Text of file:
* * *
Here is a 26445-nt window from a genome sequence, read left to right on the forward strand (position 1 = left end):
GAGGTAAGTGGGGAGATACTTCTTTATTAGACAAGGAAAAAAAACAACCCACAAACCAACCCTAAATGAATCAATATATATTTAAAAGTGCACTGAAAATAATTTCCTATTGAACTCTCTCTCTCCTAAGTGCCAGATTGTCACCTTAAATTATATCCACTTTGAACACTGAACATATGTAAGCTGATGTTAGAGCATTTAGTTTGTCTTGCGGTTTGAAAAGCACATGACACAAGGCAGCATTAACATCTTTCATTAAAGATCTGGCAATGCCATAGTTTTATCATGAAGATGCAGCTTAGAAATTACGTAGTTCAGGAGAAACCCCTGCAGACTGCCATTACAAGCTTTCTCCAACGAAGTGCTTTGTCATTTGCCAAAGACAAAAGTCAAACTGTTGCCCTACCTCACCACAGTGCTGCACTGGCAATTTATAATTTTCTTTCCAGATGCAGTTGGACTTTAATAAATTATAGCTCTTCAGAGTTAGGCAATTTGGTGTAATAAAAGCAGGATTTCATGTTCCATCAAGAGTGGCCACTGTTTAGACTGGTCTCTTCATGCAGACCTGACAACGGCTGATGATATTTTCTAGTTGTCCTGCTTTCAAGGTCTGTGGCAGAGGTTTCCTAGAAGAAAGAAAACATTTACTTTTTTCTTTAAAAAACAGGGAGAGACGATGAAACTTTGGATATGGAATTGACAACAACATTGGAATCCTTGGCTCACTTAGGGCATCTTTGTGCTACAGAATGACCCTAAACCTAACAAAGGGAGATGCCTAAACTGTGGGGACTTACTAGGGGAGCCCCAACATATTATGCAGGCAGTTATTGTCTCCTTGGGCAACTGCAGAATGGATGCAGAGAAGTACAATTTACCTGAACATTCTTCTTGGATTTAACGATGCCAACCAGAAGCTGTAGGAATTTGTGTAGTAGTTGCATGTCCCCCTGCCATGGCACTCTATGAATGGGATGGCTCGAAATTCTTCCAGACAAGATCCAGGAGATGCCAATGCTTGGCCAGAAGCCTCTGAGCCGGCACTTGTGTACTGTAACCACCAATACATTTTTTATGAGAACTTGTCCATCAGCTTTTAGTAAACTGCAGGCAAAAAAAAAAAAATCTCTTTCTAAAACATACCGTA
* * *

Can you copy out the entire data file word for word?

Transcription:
Here is a 26445-nt window from a genome sequence, read left to right on the forward strand (position 1 = left end):
GAGGTAAGTGGGGAGATACTTCTTTATTAGACAAGGAAAAAAAACAACCCACAAACCAACCCTAAATGAATCAATATATATTTAAAAGTGCACTGAAAATAATTTCCTATTGAACTCTCTCTCTCCTAAGTGCCAGATTGTCACCTTAAATTATATCCACTTTGAACACTGAACATATGTAAGCTGATGTTAGAGCATTTAGTTTGTCTTGCGGTTTGAAAAGCACATGACACAAGGCAGCATTAACATCTTTCATTAAAGATCTGGCAATGCCATAGTTTTATCATGAAGATGCAGCTTAGAAATTACGTAGTTCAGGAGAAACCCCTGCAGACTGCCATTACAAGCTTTCTCCAACGAAGTGCTTTGTCATTTGCCAAAGACAAAAGTCAAACTGTTGCCCTACCTCACCACAGTGCTGCACTGGCAATTTATAATTTTCTTTCCAGATGCAGTTGGACTTTAATAAATTATAGCTCTTCAGAGTTAGGCAATTTGGTGTAATAAAAGCAGGATTTCATGTTCCATCAAGAGTGGCCACTGTTTAGACTGGTCTCTTCATGCAGACCTGACAACGGCTGATGATATTTTCTAGTTGTCCTGCTTTCAAGGTCTGTGGCAGAGGTTTCCTAGAAGAAAGAAAACATTTACTTTTTTCTTTAAAAAACAGGGAGAGACGATGAAACTTTGGATATGGAATTGACAACAACATTGGAATCCTTGGCTCACTTAGGGCATCTTTGTGCTACAGAATGACCCTAAACCTAACAAAGGGAGATGCCTAAACTGTGGGGACTTACTAGGGGAGCCCCAACATATTATGCAGGCAGTTATTGTCTCCTTGGGCAACTGCAGAATGGATGCAGAGAAGTACAATTTACCTGAACATTCTTCTTGGATTTAACGATGCCAACCAGAAGCTGTAGGAATTTGTGTAGTAGTTGCATGTCCCCCTGCCATGGCACTCTATGAATGGGATGGCTCGAAATTCTTCCAGACAAGATCCAGGAGATGCCAATGCTTGGCCAGAAGCCTCTGAGCCGGCACTTGTGTACTGTAACCACCAATACATTTTTTATGAGAACTTGTCCATCAGCTTTTAGTAAACTGCAGGCAAAAAAAAAAAAATCTCTTTCTAAAACATACCGTA